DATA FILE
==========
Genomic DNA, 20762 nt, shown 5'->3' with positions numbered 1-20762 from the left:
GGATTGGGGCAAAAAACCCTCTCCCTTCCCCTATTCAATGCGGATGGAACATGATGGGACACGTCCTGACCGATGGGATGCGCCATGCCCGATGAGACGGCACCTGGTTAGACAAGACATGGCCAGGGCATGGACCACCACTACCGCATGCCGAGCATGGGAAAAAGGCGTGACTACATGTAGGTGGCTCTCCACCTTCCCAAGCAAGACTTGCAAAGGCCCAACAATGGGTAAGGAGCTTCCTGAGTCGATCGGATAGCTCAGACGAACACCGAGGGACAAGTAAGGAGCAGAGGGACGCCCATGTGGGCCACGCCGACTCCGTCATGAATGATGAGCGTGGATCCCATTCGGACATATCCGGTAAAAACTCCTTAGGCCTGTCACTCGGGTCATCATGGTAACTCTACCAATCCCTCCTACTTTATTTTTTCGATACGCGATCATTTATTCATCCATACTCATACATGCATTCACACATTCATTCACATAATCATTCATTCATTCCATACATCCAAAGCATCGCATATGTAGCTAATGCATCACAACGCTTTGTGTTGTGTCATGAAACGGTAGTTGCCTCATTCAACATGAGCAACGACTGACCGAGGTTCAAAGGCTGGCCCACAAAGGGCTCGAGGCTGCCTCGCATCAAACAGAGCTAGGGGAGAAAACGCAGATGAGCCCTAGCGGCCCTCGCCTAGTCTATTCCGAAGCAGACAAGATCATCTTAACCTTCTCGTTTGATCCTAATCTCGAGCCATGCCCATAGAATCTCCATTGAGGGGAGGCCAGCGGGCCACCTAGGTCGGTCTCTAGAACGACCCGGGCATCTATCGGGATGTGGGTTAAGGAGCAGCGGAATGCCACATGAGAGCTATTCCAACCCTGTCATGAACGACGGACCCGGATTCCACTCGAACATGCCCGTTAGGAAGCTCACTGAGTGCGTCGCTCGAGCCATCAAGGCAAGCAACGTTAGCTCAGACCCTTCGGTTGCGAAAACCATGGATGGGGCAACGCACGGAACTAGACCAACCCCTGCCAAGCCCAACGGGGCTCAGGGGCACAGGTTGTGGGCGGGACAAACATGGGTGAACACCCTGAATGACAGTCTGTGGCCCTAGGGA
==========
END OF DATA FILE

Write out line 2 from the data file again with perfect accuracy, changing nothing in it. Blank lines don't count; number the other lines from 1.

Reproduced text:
GGATTGGGGCAAAAAACCCTCTCCCTTCCCCTATTCAATGCGGATGGAACATGATGGGACACGTCCTGACCGATGGGATGCGCCATGCCCGATGAGACGGCACCTGGTTAGACAAGACATGGCCAGGGCATGGACCACCACTACCGCATGCCGAGCATGGGAAAAAGGCGTGACTACATGTAGGTGGCTCTCCACCTTCCCAAGCAAGACTTGCAAAGGCCCAACAATGGGTAAGGAGCTTCCTGAGTCGATCGGATAGCTCAGACGAACACCGAGGGACAAGTAAGGAGCAGAGGGACGCCCATGTGGGCCACGCCGACTCCGTCATGAATGATGAGCGTGGATCCCATTCGGACATATCCGGTAAAAACTCCTTAGGCCTGTCACTCGGGTCATCATGGTAACTCTACCAATCCCTCCTACTTTATTTTTTCGATACGCGATCATTTATTCATCCATACTCATACATGCATTCACACATTCATTCACATAATCATTCATTCATTCCATACATCCAAAGCATCGCATATGTAGCTAATGCATCACAACGCTTTGTGTTGTGTCATGAAACGGTAGTTGCCTCATTCAACATGAGCAACGACTGACCGAGGTTCAAAGGCTGGCCCACAAAGGGCTCGAGGCTGCCTCGCATCAAACAGAGCTAGGGGAGAAAACGCAGATGAGCCCTAGCGGCCCTCGCCTAGTCTATTCCGAAGCAGACAAGATCATCTTAACCTTCTCGTTTGATCCTAATCTCGAGCCATGCCCATAGAATCTCCATTGAGGGGAGGCCAGCGGGCCACCTAGGTCGGTCTCTAGAACGACCCGGGCATCTATCGGGATGTGGGTTAAGGAGCAGCGGAATGCCACATGAGAGCTATTCCAACCCTGTCATGAACGACGGACCCGGATTCCACTCGAACATGCCCGTTAGGAAGCTCACTGAGTGCGTCGCTCGAGCCATCAAGGCAAGCAACGTTAGCTCAGACCCTTCGGTTGCGAAAACCATGGATGGGGCAACGCACGGAACTAGACCAACCCCTGCCAAGCCCAACGGGGCTCAGGGGCACAGGTTGTGGGCGGGACAAACATGGGTGAACACCCTGAATGACAGTCTGTGGCCCTAGGGA